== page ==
Dying My Hair
Last week I decided it was finally time to color my hair. It had been months that the tufts of gray on my temples were bothering me. With the baby, I was always putting my hair up in a ponytail and the clown-like, white bunches weren’t funny anymore (no, they never really were).
Most people said they didn’t notice the gray – until I pointed it out, to which, they’d reply “Oh, huh. How about that? Well, it’s not so bad.” Or else they’d tell me how they’ve been dying their hair since they were 19.
I have never dyed my hair, unless you count the time I used Sun-in for the summer I went to the south of France. I was 15 years old and on my own for the first time. This was me being rebellious. I also ordered wine from restaurants since there was no drinking limit there. I guess that was even more defiant. The Sun-in turned my hair bright orange. It was not attractive, but for a girl who sported almost black hair for her whole life, the crayola-colored hued was kind of exciting.
By the time the orange finally grew out of my black, curly hair, I was graduating from high school – and since then, it’s become very prudish hair - sporting the same style and color for most of its life. But now the time had come to wash that gray right out of my hair.
I bought some natural hair dye and picked a dark auburn hair color. I figured it was as adventurous as I should get with my almost black hair. I picked a green box so it would help me psychologically pretend that this wasn't going to make my hair fall out. I made sure to pick a box that said, “No ammonia” and that it would wash out in 28 rinses. It also said it only took ten minutes.
I missed up the concoction and noticed that the goop looked rather purple. I suddenly visualized the older women who try to color their hair themselves and end up sporting a plum-colored coif for a month (the see-through kind). I followed the instructions and applied the glop all over my head with the rubber gloves and piled the purple-saturated black soapy hair on top of my scalp. It didn’t burn so that was a good sign. (Chris Rock’s Good Hair movie scarred me for life even though it was about black hair.)
I walked into the living room with the wet hair mess and the first thing my 8-year-old says is, “I guess you’ll be blogging about this.” (You see, he had also gotten accustomed to me blogging each night.)
“Maybe,” I told him as I shrugged and walked away, already thinking, “Duh, of course I’m going to blog this.” But to him, I say, “I’m not blogging every day anymore. It was just a one-month commitment.”
He then says, “So blog about how you won’t be blogging anymore.”
“That’s silly,” I tell him and silently gasp and shake my head at myself. Yeah, I do that. I blog about blogging and not blogging and blogging again … and here the 8-year-old was saying the hair dying was at least a story about something, rather than nothing.
We rallied back and forth, the 8-year-old and I. He generally has better come backs than I do; he already seems to use his male-dominated logic against my female-skewed emotion.
I washed the dye out of my hair after 15 minutes; I gave it 5 extra minutes for good luck – and because my mom told me the day before that she keeps it in for a whole hour. “We have very dark, thick hair,” she reminded me.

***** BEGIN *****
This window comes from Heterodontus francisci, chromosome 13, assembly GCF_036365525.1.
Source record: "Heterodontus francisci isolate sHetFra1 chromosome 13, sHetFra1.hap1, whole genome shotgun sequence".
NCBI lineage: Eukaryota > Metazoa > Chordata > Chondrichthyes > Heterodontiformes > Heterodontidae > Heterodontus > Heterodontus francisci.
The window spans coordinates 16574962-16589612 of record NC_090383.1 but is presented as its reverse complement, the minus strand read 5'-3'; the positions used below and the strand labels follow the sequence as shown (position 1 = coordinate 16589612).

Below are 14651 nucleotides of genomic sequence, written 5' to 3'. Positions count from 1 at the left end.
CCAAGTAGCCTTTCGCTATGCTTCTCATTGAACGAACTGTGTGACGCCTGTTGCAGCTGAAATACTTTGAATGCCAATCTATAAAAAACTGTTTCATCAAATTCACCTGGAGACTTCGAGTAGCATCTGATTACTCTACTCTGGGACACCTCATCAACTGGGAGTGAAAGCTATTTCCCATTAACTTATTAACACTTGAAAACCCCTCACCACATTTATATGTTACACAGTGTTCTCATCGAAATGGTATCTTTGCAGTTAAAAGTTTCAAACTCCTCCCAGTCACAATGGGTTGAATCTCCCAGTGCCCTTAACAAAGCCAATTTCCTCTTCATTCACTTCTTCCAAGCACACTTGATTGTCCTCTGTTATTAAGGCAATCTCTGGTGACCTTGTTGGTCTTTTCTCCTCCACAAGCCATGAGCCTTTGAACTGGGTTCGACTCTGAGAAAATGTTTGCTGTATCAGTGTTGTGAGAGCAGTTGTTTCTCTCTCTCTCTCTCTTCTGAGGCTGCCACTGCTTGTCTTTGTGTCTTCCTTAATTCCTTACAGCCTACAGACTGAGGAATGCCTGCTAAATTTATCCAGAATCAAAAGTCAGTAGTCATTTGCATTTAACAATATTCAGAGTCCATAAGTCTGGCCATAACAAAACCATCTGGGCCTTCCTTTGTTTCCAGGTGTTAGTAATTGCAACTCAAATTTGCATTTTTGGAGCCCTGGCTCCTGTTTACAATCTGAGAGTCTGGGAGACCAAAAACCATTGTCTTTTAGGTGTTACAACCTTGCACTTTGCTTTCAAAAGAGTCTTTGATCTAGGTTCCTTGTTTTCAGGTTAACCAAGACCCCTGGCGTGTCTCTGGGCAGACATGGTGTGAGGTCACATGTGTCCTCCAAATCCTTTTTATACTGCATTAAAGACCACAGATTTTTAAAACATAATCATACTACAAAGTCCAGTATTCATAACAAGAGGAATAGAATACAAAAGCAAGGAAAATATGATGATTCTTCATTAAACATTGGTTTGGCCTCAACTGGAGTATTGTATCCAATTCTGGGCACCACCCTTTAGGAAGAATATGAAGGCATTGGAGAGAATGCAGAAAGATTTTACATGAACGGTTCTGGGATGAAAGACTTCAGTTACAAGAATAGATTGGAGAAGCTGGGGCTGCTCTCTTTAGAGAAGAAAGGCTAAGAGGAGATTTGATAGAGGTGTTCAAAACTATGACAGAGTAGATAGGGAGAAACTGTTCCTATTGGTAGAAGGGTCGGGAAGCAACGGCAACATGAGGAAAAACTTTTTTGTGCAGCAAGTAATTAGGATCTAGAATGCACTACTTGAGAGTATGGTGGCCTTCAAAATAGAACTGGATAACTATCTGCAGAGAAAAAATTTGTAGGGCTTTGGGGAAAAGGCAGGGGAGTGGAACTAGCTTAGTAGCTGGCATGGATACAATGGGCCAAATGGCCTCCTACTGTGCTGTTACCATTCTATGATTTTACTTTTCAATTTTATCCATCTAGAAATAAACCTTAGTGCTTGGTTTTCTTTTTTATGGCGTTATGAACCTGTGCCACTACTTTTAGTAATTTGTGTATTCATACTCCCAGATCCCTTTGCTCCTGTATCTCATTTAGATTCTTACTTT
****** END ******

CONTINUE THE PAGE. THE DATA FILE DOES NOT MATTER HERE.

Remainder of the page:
It took probably close to half an hour to get the water to rinse clean. That’s when they said to put conditioner on and leave that on for two minutes. The water in the bathtub was purple even after the conditioner rinse but I couldn't wait any longer; I was bored from being in there for so long.
Finally I emerged with wet sopping hair to see not much of a change; maybe a tinge of … purple in the light? What happened to the lovely auburn they promised on the box? I knew I shouldn’t have trusted the model’s hair color.
I blow-dryed my hair, determined to see the real color. I came out of the bathroom with big, frizzy, newly-colored hair … and I asked the boyfriend how it looked. “Well, it kind of has a shade of purple,” he says.
“What about the grays?” I ask, remembering the real goal of the exercise.
“Well, they kind of look copper. The ones that don’t still look gray, that is.”
“What?” All that and the gray didn’t even take?”
“I told you it would be better if I just colored them in with Sharpie,” the boyfriend answers touting the almighty male logic.
“That’s ridiculous,” I answer as I really wonder if that wouldn’t have made more sense.
“Why don’t we just cut them out close to the root,” he retaliates?
I think about this suggestion, wondering if it truly is a bad one; it seems to make sense. Who needs the half-broken silvery strands that wisp about above my ears?
I think about my friends who dutifully color and highlight their hair according to the calendar and I think to myself, "Please not me; I don't want to enter the hair coloring world. There's no way out!"
I've walked around with the purple-tinged, copper-wisped sides, hair for a week now. It doesn't bother me - it makes me feel a bit funky; an ode to crazier days in the east village, maybe. (Of course I never dyed my hair THEN.) I have a haircut appointment scheduled for March 23rd, when the hairdresser finally comes back from his two-month vacation to Hong Kong. I am going to do something different, I promise you. This purple hair is just a sign of things to come - my hair is ready to join the fast track to some adventure beyond "long bangs." Perhaps layers will rear their ugly faces ...